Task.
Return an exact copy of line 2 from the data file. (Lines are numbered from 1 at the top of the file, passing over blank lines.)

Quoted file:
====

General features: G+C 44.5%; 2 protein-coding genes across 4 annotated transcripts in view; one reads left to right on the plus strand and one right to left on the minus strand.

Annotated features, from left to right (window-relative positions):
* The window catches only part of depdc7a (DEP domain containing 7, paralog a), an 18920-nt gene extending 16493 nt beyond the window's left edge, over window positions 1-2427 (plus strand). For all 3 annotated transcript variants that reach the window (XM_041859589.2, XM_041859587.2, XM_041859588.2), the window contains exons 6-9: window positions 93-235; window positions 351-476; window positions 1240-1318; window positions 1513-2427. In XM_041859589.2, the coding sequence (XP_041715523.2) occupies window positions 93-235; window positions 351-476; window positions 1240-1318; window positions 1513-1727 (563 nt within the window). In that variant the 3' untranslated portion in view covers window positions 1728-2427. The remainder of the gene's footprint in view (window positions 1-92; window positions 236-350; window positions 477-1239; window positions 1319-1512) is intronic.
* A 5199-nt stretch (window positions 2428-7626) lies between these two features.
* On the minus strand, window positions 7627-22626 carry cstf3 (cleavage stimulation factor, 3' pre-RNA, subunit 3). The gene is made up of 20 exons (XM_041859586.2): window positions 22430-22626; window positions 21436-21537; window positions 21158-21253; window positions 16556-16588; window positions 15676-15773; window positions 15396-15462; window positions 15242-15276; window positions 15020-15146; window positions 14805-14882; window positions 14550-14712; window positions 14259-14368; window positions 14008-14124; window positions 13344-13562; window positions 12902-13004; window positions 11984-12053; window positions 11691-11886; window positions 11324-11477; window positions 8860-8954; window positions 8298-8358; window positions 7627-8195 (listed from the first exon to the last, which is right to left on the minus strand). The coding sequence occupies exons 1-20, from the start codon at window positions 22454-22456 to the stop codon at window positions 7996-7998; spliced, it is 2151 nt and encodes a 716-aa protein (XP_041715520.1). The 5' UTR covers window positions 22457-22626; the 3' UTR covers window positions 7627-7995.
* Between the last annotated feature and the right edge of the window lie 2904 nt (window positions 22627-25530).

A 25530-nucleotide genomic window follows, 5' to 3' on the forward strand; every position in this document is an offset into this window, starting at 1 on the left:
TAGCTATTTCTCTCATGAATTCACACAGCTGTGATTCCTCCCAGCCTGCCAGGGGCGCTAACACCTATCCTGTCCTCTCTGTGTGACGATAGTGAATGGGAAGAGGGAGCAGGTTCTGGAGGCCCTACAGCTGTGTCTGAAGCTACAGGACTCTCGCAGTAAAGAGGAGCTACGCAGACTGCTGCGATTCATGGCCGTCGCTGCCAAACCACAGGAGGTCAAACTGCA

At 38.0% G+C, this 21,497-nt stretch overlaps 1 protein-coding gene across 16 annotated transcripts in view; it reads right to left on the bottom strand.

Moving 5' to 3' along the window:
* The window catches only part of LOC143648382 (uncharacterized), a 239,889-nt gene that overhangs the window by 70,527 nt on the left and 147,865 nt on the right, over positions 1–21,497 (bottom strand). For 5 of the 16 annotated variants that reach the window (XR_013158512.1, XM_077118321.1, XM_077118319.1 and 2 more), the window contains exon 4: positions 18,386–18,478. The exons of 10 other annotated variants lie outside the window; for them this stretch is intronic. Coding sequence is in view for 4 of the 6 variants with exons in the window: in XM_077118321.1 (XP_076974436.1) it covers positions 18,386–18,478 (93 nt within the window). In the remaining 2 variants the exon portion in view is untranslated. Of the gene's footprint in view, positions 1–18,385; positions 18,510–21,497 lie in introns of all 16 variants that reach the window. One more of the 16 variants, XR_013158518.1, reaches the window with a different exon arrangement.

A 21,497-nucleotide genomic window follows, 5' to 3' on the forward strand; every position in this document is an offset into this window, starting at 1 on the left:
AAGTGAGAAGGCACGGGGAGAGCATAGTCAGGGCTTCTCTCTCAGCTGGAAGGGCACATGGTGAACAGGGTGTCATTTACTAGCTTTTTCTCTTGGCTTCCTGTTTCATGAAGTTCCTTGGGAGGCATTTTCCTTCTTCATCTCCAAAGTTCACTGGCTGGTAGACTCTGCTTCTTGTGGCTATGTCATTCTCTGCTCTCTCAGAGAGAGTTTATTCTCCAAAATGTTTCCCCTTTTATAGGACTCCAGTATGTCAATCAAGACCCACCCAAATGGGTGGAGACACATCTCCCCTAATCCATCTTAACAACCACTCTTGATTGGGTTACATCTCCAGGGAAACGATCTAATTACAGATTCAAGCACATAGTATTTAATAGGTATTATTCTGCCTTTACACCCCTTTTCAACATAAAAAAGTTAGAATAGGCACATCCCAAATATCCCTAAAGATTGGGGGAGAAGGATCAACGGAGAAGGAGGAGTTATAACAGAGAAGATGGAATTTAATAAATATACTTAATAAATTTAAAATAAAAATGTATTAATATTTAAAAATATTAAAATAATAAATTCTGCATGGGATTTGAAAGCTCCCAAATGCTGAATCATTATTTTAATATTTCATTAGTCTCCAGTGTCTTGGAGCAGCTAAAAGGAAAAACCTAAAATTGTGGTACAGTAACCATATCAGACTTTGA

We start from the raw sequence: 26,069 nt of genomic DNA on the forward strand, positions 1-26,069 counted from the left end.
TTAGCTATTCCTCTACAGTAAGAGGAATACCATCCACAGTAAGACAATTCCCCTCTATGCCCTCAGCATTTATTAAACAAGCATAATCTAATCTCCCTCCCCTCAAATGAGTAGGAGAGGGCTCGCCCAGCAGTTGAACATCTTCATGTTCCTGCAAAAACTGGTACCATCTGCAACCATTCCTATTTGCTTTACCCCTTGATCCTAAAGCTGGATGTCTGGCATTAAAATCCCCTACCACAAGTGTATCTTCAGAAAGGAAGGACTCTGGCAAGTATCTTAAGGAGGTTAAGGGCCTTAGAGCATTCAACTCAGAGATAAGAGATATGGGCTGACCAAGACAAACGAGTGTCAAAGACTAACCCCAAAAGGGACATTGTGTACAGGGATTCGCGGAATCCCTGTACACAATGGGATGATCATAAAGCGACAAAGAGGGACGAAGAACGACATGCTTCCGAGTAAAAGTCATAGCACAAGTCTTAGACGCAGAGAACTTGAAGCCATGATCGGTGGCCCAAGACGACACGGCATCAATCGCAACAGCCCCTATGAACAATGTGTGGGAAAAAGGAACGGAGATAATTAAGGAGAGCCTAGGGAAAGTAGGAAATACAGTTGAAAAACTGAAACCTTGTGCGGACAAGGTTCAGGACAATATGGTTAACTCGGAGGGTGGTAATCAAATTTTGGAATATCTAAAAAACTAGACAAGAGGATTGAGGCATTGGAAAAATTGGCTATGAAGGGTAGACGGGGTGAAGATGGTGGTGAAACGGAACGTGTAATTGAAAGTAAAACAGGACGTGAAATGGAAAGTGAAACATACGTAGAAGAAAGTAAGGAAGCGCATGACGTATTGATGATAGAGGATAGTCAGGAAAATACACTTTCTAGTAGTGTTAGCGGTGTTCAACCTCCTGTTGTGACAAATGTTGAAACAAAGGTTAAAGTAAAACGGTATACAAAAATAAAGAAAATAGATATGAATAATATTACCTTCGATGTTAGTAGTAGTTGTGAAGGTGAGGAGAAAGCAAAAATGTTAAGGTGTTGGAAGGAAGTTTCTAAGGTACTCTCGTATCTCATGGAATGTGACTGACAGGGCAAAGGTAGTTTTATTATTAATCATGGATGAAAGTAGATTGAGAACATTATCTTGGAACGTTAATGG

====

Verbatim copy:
Annotated features, from left to right (window-relative positions):